Title: Girl on the Verge
Author: Pintip Dunn
Published: June 2017
Genre: Young Adult, Thriller
Rating: 4 stars
Cover: It’s okay
From the author of The Darkest Lie comes a compelling, provocative story for fans of I Was Here and Vanishing Girls, about a high school senior straddling two worlds, unsure how she fits in either—and the journey of self-discovery that leads her to surprising truths.
In her small Kansas town, at her predominantly white school, Kanchana doesn’t look like anyone else. But at home, her Thai grandmother chides her for being too westernized. Only through the clothing Kan designs in secret can she find a way to fuse both cultures into something distinctly her own.
When her mother agrees to provide a home for a teenage girl named Shelly, Kan sees a chance to prove herself useful. Making Shelly feel comfortable is easy at first—her new friend is eager to please, embraces the family’s Thai traditions, and clearly looks up to Kan. Perhaps too much. Shelly seems to want everything Kanchana has, even the blond, blue-eyed boy she has a crush on. As Kan’s growing discomfort compels her to investigate Shelly’s past, she’s shocked to find how much it intersects with her own—and just how far Shelly will go to belong…
“Don’t let someone else determine how you feel about yourself.” (chapter 8)
I am extremely grateful to Xpresso Book Tours, Pintip Dunn, and Kensington Publishing Corp for a free advanced reader’s copy in return for an honest review. Head over here to follow the rest of the tour.
Girl on the Verge is an own voices young adult thriller about discovering who you are and learning to value what makes you different. Kan is a Thai-American who struggles with what that means for her culture and identity. With one foot in both cultures, she feels she can’t fit in anywhere and that her differences cause too much tension for her to be treated as an equal. To top that off, she frequently has to deal with racism and microagressions from those around her, even her friends.
Through this internal tension, Kan still chooses to see the best in people. She lets slurs roll off her back because she wants to believe that they don’t realize what they said. She welcomes the girl her mom brings home to stay with open arms and attempts to make her feel comfortable and wanted. Kan is crazy loyal and kind, while still going through angsty teenage drama within her family. She’s honestly the friend that everyone needs in high school.
Dunn’s writing is immersive and engaging. The set-up of the story felt natural and not forced at all. I honestly forgot I was reading a thriller and I should expect strange things until I was knee deep in the evidence. Though, I do distinctly remember starting to feel uneasy about Shelly’s manipulative friendship almost a fourth of the way through the book. The pace of the book started to snowball from there, getting more and more intense. I couldn’t put it down—I read the whole thing in less than 24 hours. While the beginning of the book didn’t reveal things too quickly, somewhere in the second half it felt like little facts were being revealed in much too obvious a manner, which allowed me to guess the last major plot twist a while before it arrived. I wonder if we didn’t get the chapters from Shelly’s perspective if that would’ve kept me in the dark enough that the ending would be more of a surprise with a side of “how did I not notice that?”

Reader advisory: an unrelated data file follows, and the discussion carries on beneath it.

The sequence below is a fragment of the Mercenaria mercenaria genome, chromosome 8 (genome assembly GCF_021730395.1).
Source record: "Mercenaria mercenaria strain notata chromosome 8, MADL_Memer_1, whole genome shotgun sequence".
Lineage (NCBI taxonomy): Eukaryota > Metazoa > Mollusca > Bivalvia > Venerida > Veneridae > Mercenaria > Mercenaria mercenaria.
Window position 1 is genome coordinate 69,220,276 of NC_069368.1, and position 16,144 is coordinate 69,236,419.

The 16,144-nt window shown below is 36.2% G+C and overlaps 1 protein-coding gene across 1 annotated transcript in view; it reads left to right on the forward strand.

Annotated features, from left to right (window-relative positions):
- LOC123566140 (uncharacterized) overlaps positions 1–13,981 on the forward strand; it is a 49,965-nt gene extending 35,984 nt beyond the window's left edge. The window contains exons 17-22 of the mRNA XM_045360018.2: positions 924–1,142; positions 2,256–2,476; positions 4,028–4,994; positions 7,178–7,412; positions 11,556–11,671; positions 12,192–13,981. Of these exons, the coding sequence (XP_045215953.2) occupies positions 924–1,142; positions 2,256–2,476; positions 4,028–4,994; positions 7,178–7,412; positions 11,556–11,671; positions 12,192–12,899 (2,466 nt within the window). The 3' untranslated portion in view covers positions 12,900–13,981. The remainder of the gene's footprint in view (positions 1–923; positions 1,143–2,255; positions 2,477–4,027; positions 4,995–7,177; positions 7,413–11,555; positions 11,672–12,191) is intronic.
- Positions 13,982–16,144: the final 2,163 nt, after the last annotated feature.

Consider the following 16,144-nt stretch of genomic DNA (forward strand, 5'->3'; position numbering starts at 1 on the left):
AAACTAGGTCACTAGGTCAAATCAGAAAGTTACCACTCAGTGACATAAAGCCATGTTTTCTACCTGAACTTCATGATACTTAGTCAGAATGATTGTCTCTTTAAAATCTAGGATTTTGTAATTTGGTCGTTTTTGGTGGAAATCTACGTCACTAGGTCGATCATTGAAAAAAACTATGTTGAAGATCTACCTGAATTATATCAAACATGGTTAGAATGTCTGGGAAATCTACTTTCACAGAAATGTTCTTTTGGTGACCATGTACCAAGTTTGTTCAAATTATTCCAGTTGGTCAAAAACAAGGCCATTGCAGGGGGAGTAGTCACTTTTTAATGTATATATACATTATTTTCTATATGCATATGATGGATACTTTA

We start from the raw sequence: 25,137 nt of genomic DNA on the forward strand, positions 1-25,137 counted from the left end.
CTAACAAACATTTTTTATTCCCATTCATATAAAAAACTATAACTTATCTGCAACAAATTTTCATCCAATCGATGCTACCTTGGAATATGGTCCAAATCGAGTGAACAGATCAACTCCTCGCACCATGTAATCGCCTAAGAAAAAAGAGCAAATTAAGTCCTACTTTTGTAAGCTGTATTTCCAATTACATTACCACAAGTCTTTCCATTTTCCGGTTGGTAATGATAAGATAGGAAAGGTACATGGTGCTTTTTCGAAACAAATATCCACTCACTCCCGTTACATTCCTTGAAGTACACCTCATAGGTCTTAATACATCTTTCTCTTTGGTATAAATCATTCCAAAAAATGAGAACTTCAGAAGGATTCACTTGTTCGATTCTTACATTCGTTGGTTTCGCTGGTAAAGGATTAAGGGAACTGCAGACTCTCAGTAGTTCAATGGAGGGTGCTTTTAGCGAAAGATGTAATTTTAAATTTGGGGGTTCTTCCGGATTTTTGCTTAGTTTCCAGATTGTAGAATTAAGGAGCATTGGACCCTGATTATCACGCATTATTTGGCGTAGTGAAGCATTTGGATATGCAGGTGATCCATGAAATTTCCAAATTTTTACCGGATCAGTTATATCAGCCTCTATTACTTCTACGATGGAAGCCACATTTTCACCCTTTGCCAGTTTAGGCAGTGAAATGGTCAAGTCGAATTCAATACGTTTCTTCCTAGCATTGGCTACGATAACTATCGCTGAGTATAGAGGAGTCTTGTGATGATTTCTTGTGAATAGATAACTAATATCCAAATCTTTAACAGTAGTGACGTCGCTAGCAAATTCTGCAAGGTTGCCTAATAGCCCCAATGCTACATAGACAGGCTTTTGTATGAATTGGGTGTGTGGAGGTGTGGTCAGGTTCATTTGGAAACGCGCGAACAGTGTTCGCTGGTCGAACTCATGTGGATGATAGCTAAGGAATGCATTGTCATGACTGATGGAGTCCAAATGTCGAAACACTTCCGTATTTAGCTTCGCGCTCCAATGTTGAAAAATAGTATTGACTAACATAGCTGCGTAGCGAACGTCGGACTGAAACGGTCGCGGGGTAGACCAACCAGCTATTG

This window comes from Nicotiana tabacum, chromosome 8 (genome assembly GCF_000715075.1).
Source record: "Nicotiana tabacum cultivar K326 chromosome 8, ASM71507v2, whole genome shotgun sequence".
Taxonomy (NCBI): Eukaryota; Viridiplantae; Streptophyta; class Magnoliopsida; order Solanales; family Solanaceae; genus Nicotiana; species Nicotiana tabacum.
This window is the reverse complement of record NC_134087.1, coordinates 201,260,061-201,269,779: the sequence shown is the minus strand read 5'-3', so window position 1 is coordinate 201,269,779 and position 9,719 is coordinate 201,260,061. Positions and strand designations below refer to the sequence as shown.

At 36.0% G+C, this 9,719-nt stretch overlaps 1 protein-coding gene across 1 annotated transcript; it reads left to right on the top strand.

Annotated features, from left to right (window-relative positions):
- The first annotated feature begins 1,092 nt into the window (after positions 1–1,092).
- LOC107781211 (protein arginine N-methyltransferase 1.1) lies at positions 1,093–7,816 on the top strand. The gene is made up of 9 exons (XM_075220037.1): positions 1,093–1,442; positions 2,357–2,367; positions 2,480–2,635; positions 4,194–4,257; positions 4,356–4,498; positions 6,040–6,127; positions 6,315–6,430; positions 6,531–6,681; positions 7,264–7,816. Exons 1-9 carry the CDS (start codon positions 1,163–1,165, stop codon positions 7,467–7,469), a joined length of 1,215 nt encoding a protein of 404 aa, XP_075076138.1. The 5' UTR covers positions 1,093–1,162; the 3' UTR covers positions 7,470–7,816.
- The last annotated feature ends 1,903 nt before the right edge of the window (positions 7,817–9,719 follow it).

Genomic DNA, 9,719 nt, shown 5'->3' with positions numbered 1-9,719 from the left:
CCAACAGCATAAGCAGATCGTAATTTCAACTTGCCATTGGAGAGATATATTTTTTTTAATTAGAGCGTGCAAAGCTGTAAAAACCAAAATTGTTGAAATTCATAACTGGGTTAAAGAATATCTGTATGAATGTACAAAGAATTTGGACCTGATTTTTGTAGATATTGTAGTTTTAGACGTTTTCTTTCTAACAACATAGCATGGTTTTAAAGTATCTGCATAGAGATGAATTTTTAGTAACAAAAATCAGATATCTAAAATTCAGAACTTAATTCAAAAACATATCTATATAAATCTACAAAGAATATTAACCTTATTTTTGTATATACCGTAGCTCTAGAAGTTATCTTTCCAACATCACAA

Of course, there’s a swoon-worthy guy in this book. It’s charming how much he wants to be able to save Kan and keep her from harm, but ultimately, she needed to be strong enough to do it on her own. He is so genuine and adorable, how could you not adore him just as much as Kan does?
Girl on the Verge is intense, relevant, and enjoyable, creating characters that are easy to connect with and a plot that keeps you glued to the page. This is my first read by Dunn, but I will definitely be coming back for more!
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Pintip Dunn is a New York Times bestselling author of YA fiction. She graduated from Harvard University, magna cum laude, with an A.B. in English Literature and Language. She received her J.D. at Yale Law School, where she was an editor of the YALE LAW JOURNAL.
Pintip is represented by literary agent Beth Miller of Writers House. Her debut novel, FORGET TOMORROW, won the RWA RITA® for Best First Book. Her other novels include THE DARKEST LIE, REMEMBER YESTERDAY, and the novella BEFORE TOMORROW.
She lives with her husband and children in Maryland. You can learn more about Pintip and her books at http://www.pintipdunn.com
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